Dutch courts use the following formula for the calculation of severance: A x B x C. This formula is referred to as the ‘Cantonal Court Formula’.
The Formula described above has been amended as of 1 January 2009. The change primarily relates to the A-factor, which represents the accrued years of service adjusted for age.
Until 31 December 2008, years of service accrued in the below age brackets were multiplied by the following factor:
< 40: 1.0
> 50: 2.0
Under the new Formula, years of service accrued in the below age brackets will be multiplied by the following factor:
> 54: 2.0
The B-factor in the Formula was (and will remain) the sum of the following elements (all on a monthly basis):
- base salary;
- statutory or contractual holiday allowance;
- other fixed financial elements;
- average variable pay received over the preceding 3 (or 5) years.
Some courts in certain circumstances also included employer’s monthly pension contributions. However, under the new Formula, the B-factor explicitly excludes employer’s monthly contributions to a pension scheme, health insurance, expense allowances and the financial value of a company car (except for in very limited circumstances).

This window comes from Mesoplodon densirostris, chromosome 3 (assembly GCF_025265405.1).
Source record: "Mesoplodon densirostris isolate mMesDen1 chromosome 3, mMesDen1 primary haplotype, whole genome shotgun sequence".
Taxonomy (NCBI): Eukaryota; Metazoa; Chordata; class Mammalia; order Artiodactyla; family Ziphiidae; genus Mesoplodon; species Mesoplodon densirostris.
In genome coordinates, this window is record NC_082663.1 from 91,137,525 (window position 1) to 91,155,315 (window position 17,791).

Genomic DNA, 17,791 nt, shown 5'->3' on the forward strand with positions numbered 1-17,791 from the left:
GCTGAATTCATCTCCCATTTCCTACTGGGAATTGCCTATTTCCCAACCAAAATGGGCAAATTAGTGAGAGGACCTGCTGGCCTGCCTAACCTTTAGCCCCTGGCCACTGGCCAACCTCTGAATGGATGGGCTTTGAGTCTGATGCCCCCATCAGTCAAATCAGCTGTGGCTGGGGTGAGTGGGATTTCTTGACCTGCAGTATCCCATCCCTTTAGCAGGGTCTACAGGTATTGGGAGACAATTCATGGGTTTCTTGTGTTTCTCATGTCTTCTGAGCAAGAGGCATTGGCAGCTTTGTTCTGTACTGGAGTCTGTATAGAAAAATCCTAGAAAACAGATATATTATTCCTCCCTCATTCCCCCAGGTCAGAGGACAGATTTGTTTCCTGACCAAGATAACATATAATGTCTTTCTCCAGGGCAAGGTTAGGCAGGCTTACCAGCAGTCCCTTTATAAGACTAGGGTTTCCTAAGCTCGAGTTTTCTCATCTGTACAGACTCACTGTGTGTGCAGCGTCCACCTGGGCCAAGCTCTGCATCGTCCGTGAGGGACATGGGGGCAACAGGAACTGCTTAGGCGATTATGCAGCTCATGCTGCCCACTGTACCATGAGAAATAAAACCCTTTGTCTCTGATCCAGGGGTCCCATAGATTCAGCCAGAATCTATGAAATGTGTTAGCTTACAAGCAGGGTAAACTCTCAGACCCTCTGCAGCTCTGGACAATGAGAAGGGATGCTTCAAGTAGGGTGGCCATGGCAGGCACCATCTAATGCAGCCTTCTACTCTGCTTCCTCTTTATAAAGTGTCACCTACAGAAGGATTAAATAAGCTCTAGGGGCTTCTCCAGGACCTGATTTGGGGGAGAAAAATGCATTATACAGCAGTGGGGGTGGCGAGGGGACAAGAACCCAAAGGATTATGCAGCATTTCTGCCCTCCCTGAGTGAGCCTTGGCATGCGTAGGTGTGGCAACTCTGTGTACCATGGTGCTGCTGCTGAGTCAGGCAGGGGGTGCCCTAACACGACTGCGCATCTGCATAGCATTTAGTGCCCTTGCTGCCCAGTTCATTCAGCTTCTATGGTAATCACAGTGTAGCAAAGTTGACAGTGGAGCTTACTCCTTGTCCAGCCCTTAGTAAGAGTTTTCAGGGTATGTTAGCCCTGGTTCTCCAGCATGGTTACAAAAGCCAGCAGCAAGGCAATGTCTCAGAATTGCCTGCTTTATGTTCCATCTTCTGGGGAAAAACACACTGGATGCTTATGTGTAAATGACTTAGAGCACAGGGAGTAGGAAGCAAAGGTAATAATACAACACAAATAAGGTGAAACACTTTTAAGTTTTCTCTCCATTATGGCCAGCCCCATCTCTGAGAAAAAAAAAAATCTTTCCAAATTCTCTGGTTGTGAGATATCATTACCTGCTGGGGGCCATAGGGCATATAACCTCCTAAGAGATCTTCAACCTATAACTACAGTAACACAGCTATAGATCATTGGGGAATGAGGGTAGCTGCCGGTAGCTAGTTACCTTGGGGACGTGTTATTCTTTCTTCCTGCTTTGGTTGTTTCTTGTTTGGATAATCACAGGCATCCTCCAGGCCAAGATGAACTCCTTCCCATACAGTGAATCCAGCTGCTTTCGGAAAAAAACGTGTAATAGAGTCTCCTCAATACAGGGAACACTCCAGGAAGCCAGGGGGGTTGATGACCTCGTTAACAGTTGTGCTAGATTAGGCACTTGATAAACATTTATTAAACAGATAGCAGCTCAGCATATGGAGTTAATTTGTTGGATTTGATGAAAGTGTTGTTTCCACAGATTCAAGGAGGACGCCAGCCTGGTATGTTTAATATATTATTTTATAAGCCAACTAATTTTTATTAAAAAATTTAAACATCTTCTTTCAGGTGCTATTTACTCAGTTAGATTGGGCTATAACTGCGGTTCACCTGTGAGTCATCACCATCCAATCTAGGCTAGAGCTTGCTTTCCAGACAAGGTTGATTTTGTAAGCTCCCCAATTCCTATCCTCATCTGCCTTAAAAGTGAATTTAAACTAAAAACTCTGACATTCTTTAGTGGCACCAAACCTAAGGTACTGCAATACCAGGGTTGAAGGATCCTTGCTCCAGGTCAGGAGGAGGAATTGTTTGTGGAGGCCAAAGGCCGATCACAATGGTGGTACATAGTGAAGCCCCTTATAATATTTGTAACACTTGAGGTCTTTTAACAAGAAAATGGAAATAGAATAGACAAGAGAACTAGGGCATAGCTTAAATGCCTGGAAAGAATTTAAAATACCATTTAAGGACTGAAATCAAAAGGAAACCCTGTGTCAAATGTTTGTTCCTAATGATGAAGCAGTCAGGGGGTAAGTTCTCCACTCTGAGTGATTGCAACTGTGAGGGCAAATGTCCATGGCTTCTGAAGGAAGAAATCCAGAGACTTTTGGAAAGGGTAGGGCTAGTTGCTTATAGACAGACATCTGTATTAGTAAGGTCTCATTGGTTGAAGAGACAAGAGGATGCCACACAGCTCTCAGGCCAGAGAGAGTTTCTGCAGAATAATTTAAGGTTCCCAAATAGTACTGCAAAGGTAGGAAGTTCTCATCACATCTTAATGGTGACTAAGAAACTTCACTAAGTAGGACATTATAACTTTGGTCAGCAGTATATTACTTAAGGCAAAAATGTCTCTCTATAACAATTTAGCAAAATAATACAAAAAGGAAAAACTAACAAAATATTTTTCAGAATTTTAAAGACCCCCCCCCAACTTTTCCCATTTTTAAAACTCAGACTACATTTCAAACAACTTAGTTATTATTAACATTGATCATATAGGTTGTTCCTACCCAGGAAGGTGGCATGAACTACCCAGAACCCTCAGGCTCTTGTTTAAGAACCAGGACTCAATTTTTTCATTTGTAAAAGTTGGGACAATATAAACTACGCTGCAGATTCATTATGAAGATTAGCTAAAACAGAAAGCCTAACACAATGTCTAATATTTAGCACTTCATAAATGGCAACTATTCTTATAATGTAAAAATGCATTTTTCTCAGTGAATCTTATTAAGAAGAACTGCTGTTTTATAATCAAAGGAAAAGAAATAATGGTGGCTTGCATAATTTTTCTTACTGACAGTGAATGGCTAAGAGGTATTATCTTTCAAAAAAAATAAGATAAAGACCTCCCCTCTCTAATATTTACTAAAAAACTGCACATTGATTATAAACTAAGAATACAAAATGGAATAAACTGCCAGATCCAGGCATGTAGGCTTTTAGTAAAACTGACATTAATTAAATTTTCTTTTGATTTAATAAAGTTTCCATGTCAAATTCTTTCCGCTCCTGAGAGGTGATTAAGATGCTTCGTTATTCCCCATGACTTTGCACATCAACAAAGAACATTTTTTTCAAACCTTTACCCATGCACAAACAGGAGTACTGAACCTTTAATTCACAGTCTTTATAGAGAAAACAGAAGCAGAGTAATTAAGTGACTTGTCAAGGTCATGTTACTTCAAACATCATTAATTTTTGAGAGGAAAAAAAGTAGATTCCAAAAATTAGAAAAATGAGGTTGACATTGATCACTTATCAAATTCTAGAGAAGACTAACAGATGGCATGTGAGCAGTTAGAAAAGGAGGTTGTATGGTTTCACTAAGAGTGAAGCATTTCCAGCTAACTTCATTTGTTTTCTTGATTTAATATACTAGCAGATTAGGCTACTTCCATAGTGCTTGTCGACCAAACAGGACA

The C-factor was (and will remain) a multiplier to be set at the discretion of the court, depending on the extent to which the grounds for termination of employment are attributable to one party or the other. In theory, the C-factor may range from zero to an indefinite number. In reality, in clear-cut redundancy cases (disappearance of position and no options for redeployment) the C-factor will usually be 1. In other situations (underperformance, clash of characters, etc.) the C-factor usually ranges from 0.5 to 2.0. In cases of relatively brief periods of employment, i.e. less than 3 years, courts have tended to set the C-factor substantially higher than they would do under identical circumstances if the employment lasted longer than 3 years.
Under the new Formula, some minor changes are anticipated to the manner in which the C-factor will be set. In cases of relatively brief periods of employment, courts will now in principle no longer deviate from the ‘normal’ system of determining the C-factor (except for in very limited circumstances). Under the new guidelines, when determining the C-factor, the courts will also consider aspects of ‘employability’, the extent of activities initiated by the company to increase an employee’s employability and the financial position of the company.
Effect on employers
These changes will impact the amount of severance to be awarded to an employee upon termination, and employers should be aware, in particular, of the changed impact of:
- the age of the employee;
- relatively brief periods of employment;
- aspects of ‘employability’ and an employer’s efforts to increase them; and
- the financial position of the company.